Our second partner was AmerisourceBergen. They understood and liked our vision. There were several sites AmerisourceBergen looked at, not just in Conshohocken but across the region.

Nobody wanted to lose AmerisourceBergen. Chester County mounted a considerable effort to keep it. 

Who wouldn’t want a company with AmerisourceBergen‘s clout in their community? They did a regional look – they looked in Delaware, and down the 202 corridor, they looked in King of Prussia, they looked here, they looked in Center City, Philadelphia and Camden, NJ. They determined that this was the right location for them. But even within Conshohocken, there were several sites they could have selected. 

Obviously, everybody wanted them. But they understood that this was their best location. They didn’t want to be just in a building. They wanted to access the outside too. They have a cafeteria now, and it’s a beautiful one, but it wasn’t built to accommodate their entire population. It was built to accommodate a portion; everybody else should go out in the community and eat at the restaurants.

Who at the county or state level championed the project? 

We had met with the governor, and they were supportive. So, all the way to the state level, they were supportive of us. And then, the local community wanted to ensure they had a good project. They weren’t pushovers, as they shouldn’t be, but they worked with us, and I think we’re all happy with the results.

West + Main Hotel in Conshohocken
Hotel West & Main

What do you think, short term and long term, the impact of this project will be on Conshohocken? 

I’m looking forward to more people returning to the office, which I believe is already happening. It’s building on a daily basis and creating more activity. This month, the final piece of the development, Hotel West & Main, will open.

Our vision of a dynamic town center will finally become a reality when employees return to work, business and leisure travel resume, and two vibrant restaurants open at the hotel.

We’ve built a 1,500-car parking garage that will be open to the public on nights and weekends as part of our agreement with the community. And all other times during the week, up to 5:00 PM, there are 150 parking spaces open to the public. 

There is abundant parking for our hotel and restaurants. If you live on the other side of the river, Main Line, or Center City, you’re able to drive over the bridge, pull right in off of Elm Street, and right into the parking garage. It couldn’t be easier! 

But it shouldn’t just be our restaurants that they’re going to. Now, you can park in the garage, walk through a beautiful plaza, and access blocks of coffee shops and restaurants in downtown Conshohocken.

I firmly believe in helping the community. Residents need services, so I’m hoping that, again, it helps everybody. It’s hard for one restaurant in one location to make it, but when there are five – 

– or 25, even better, right? It will be interesting to see what Conshohocken looks like in 20 years. I look at Naperville, Illinois, and what that is. The Delaware Valley doesn’t have a Naperville.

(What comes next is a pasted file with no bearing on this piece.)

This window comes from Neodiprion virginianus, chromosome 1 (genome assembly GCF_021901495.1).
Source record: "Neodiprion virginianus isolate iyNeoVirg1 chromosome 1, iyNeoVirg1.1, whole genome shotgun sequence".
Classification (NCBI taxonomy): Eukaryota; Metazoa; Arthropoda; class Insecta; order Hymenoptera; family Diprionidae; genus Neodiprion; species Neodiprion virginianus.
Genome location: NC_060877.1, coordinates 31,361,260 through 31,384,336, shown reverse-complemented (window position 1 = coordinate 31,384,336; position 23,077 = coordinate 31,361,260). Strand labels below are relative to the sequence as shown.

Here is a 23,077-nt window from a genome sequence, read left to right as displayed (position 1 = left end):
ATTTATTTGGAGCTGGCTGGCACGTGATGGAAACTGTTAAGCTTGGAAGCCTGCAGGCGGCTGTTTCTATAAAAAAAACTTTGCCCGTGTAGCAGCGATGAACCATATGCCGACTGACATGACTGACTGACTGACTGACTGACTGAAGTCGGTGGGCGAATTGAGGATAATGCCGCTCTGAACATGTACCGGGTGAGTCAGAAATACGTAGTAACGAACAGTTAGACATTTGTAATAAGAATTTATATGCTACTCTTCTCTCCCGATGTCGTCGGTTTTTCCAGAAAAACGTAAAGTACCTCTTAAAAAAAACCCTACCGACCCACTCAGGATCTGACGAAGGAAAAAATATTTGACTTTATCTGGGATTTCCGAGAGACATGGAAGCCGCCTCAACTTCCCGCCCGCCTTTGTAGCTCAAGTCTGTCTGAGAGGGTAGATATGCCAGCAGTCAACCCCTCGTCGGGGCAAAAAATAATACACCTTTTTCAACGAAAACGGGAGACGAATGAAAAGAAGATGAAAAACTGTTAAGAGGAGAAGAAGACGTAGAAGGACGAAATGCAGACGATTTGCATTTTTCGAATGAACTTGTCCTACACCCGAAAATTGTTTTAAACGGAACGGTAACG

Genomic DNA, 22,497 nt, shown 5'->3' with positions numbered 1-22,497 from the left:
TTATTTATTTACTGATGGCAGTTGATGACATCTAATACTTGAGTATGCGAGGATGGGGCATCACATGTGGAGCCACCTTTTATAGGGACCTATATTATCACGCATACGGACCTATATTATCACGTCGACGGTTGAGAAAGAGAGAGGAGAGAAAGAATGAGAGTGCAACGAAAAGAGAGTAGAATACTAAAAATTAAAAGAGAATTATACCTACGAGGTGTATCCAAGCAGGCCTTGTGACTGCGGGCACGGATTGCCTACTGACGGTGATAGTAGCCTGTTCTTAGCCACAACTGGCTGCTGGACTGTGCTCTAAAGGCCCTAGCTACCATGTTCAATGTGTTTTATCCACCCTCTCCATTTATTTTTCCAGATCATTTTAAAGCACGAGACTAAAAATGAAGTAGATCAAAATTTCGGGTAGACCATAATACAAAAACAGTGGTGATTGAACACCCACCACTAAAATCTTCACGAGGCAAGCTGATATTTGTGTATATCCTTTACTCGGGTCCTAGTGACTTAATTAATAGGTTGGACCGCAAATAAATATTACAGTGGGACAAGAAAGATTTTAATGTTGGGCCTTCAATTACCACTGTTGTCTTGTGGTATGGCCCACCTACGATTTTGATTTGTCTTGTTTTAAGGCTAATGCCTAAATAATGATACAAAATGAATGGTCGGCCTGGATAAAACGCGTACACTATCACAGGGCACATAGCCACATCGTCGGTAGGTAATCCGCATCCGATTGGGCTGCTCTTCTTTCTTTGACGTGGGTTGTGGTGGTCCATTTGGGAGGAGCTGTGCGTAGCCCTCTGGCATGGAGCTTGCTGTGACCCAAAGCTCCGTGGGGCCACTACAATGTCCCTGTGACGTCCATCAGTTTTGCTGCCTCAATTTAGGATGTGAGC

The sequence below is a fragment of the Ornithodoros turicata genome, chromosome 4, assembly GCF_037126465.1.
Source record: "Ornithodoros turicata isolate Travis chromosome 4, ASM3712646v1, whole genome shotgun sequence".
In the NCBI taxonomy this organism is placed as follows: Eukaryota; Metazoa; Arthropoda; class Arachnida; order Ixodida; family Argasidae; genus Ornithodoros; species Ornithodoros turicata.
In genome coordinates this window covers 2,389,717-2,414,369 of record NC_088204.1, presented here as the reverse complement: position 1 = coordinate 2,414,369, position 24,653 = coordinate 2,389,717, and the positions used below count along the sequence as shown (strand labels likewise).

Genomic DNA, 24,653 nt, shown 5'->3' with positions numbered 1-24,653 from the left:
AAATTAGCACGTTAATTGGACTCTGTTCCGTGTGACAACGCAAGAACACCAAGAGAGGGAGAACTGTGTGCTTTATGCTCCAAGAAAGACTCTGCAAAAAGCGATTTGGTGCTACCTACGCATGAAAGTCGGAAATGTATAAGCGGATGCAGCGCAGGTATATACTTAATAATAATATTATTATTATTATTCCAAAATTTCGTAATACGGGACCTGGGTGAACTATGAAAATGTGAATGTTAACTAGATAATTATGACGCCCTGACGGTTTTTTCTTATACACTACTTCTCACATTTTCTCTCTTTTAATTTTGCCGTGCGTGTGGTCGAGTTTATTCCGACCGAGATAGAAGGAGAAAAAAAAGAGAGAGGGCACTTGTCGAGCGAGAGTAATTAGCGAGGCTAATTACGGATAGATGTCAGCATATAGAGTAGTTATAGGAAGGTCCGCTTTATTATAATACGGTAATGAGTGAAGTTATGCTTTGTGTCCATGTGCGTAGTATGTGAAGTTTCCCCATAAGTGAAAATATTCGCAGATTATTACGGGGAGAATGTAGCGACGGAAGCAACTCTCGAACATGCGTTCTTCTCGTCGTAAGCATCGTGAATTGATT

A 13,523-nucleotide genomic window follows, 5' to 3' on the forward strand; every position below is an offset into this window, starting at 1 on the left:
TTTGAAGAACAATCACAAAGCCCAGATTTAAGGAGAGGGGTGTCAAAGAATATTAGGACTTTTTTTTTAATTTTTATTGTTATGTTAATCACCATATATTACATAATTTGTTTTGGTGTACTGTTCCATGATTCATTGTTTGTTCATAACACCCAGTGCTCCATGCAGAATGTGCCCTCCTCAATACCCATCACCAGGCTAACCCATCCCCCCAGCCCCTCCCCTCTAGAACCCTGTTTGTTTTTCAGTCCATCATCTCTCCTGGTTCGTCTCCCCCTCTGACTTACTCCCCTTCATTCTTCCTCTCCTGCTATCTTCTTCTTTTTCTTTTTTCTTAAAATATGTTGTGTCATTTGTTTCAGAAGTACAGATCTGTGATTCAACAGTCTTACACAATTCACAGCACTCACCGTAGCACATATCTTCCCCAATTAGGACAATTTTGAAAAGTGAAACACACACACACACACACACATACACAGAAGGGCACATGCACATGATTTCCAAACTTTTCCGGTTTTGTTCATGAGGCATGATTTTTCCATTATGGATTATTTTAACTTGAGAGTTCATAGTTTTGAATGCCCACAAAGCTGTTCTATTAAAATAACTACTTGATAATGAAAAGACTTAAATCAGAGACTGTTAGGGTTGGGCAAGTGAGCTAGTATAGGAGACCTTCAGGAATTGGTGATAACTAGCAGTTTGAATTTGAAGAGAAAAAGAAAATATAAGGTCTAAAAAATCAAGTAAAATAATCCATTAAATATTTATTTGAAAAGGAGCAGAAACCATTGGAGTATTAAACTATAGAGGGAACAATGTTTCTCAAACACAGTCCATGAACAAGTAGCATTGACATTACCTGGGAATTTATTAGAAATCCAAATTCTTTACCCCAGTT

No, you’re exactly right. But we have – well, Phoenixville may be something like that. 

Conshohocken could become like Naperville.

I think it already is. But Conshohocken is one square mile – not big. It has grown. We have all the services. They run it like a first-class community. But we’re heavily developed. That’s a big barrier to entry here.

Let me ask about another Keystone project, The Curtis. The glass mural in the lobby is one of Philadelphia’s hidden gems.

The 750-square-foot “Dream Garden” mural, in the 6th Street lobby of the Curtis Center, was commissioned in 1916 by Louis Comfort Tiffany and Tiffany Studios, this breathtaking glass mosaic was designed by artist Maxfield Parrish for The Curtis lobby.

It’s true. The Tiffany “Dream Garden” mural is hidden, and not a lot of people know its existence, but you’d be surprised how many people walk in off the street all day long to see it. 

What plans do you have for The Curtis?

That’s a fascinating building. There’s a lot going on in that building, and it works. It’s office space, retail, residential — and it’s become a thriving life sciences hub. It has unique architecture. The building was built to house the printing presses for the Saturday Evening Post back in the day. So, because of that, we have higher ceilings, better floor loads, low vibration, and several abandoned elevator shafts. The shafts provide fresh air for life science. 

So, we started that a couple of years ago, and we have six life science tenants that are using over 175,000 square feet and growing. 

We also have 86 stunning rental units. There’s a waiting list for people who want to live in the building. The views are unrivaled. Most face east, to the river, and I will tell you, there is no better view of historic Philadelphia and the Riverfront. It’s unbelievable.

We have retail, we have P.J. Clarke’s, and we’re looking to expand our restaurant selection. We just announced that we signed a lease with an experiential dinner theater company, Without a Cue. And the neighborhood continues to grow – a lot more residential development is happening there. 

It’s an extremely safe neighborhood. You not only get the police, but also have the federal guards protecting our national treasures and monuments. You have two federal parks, Washington Square and Independence Mall, right next to us. 

It’s a very active building, and it’s so big. I don’t think people realize all the things that are happening simultaneously. The tenants like being in there, whether residential or office or life science – they like the location. 

It’s a great time to be Rich Gottlieb!

You know, I pick good friends and partners. When I met Bill Glazer, I said, that’s the guy I’m going to get very tight with and stay close to. It’s been a very important partnership for me. 

The Curtis Building.